And What You Can do About it.

OK, so you’ve got a fabulous idea for a blog. You have a niche topic you’re passionate about and an account all set up on a blogging site. You figure you can make a little money at this blogging thing, so you’ve got your advertising and affiliate marketing set up. Now it’s time to sit back in the comfort of your own home and reap the rewards, right? There’s just one problem. Your blog sucks, and here’s why.

You don’t update it

It really doesn’t matter if you have the most amazing content in the world when you start the blog, people will quickly lose interest in it if you aren’t updating it regularly. In contemporary society news is traveling at 140 characters per second. People expect high quality information to arrive quickly. They don’t want to wait six months to hear about a topic that will have become ancient history by then. While there are topics that don't ever stop being relevant (tutorials, for example) you won't get repeat visits to your site if you aren't constantly updating with fresh material.

You don’t promote it

How can anyone read your blog if nobody knows about it? The best way to do this is to leverage the power of social media. Whenever you post something new or make a change to your blog, post a comment on Twitter, Facebook, or any number of other social media sites out there (even better, post to all of them). It’s simple to do, and with the sheer number of automated resources available to aid in this task there really isn’t any reason not to. Posting to social media drives traffic to your site, generates buzz, and boosts your site’s popularity.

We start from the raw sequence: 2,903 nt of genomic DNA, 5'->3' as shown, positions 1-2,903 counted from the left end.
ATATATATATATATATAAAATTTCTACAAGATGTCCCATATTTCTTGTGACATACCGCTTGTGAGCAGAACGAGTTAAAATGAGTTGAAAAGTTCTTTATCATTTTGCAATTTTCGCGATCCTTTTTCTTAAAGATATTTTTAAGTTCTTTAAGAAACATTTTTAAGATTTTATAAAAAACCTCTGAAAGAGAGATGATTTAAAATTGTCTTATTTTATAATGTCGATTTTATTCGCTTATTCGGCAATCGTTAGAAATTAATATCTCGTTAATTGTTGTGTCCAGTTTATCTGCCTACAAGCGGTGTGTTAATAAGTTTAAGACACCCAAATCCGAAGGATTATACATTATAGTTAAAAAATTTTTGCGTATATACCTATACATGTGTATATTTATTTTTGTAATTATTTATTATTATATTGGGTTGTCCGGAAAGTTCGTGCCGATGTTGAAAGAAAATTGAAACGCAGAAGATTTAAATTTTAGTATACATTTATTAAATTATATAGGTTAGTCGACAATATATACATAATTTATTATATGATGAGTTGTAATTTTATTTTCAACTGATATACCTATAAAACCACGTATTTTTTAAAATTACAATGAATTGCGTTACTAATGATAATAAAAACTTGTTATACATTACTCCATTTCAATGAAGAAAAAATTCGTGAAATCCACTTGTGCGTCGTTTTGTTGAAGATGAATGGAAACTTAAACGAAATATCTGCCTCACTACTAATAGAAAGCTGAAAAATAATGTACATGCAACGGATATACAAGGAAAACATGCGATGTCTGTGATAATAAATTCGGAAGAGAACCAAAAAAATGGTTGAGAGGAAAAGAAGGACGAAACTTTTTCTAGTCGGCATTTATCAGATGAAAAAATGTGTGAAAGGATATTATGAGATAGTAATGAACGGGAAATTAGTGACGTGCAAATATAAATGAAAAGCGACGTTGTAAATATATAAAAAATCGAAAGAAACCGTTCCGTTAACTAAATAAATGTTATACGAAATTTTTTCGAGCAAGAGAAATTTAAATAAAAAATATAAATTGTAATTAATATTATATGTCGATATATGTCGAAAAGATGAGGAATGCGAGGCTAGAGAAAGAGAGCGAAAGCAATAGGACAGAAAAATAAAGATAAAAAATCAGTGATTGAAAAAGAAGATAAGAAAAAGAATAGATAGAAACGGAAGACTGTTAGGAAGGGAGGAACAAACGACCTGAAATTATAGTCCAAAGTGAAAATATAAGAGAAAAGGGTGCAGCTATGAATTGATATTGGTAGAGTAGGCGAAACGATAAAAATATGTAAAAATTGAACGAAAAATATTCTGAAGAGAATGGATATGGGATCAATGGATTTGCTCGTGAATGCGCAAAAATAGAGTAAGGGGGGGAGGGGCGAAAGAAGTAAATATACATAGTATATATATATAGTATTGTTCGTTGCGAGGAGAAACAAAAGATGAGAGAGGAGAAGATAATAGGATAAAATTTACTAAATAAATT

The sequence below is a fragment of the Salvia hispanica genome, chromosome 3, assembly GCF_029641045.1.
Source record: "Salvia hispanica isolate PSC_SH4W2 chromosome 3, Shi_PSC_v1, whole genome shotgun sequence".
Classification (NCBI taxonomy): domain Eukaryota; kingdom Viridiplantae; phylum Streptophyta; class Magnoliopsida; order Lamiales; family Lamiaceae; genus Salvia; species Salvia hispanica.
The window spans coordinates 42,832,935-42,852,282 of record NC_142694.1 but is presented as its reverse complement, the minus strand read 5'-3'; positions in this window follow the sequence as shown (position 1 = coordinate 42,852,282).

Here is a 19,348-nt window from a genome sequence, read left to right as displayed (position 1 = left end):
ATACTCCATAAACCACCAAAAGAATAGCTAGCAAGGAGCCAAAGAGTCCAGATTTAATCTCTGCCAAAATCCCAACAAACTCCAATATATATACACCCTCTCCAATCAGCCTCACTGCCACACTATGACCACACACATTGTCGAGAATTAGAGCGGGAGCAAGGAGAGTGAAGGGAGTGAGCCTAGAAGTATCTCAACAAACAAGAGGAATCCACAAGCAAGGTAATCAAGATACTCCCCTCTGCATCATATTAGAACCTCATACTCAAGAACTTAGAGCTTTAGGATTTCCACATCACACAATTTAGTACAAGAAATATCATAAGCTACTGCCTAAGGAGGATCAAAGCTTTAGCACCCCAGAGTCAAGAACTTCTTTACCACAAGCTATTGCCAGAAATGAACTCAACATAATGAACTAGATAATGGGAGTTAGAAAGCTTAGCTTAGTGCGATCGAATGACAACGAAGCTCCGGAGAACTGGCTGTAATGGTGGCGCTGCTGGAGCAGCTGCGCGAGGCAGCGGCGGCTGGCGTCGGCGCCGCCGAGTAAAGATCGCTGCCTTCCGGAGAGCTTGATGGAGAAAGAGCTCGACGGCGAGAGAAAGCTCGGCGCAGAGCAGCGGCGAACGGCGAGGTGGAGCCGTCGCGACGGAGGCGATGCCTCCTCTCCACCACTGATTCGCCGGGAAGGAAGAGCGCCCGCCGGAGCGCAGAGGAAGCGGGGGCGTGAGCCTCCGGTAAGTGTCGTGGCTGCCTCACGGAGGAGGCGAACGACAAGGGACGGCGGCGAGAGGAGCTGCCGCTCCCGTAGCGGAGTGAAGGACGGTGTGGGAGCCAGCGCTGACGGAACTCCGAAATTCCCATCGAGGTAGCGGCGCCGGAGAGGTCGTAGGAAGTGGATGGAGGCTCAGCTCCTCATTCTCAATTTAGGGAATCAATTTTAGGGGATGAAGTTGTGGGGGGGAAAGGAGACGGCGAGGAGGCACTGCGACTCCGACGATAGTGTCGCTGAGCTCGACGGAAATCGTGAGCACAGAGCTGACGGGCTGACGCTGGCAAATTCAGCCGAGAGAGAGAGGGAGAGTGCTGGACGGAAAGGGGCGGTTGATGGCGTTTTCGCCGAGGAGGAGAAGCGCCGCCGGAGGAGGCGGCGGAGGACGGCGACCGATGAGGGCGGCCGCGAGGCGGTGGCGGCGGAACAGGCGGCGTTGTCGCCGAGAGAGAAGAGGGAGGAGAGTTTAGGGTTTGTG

Your content is unoriginal or of poor quality

People want information that is interesting and has information of value to them personally. Another big turn off for a lot of people is bad grammar and spelling. You should know the proper use of “Their”, “There”, and “They’re”. You also shouldn’t rely too heavily on the spell checker. Spell checkers are poor at finding words that sound alike but are grammatically and semantically wrong for the application in which they’re being used. (e.g. “They’re” and “There”, “two” and “too”, etc). A spell and/or grammar checker is a nice tool for catching most problems but it is a poor substitute for a human editor. While the occasional typo probably isn't a big deal a site riddled with obvious errors will quickly send your readers elsewhere.

The good news

The Internet is fickle. Something that was once popular quickly loses its shine as memes come and go. This can actually work to your advantage. You can fix the problems with your blog by:

  • Updating on a regular schedule with information of value to your readers.
  • Leveraging the power of social media to promote it.
  • Generating quality content.

Once you’ve done these things people will start to come back. Naturally, it requires work on your part to make sure that your blog always stays fresh and interesting, but the Internet has a short memory, so even if your blog sucks now you can fix it, drive traffic to it, and enjoy the rewards of having it for years to come.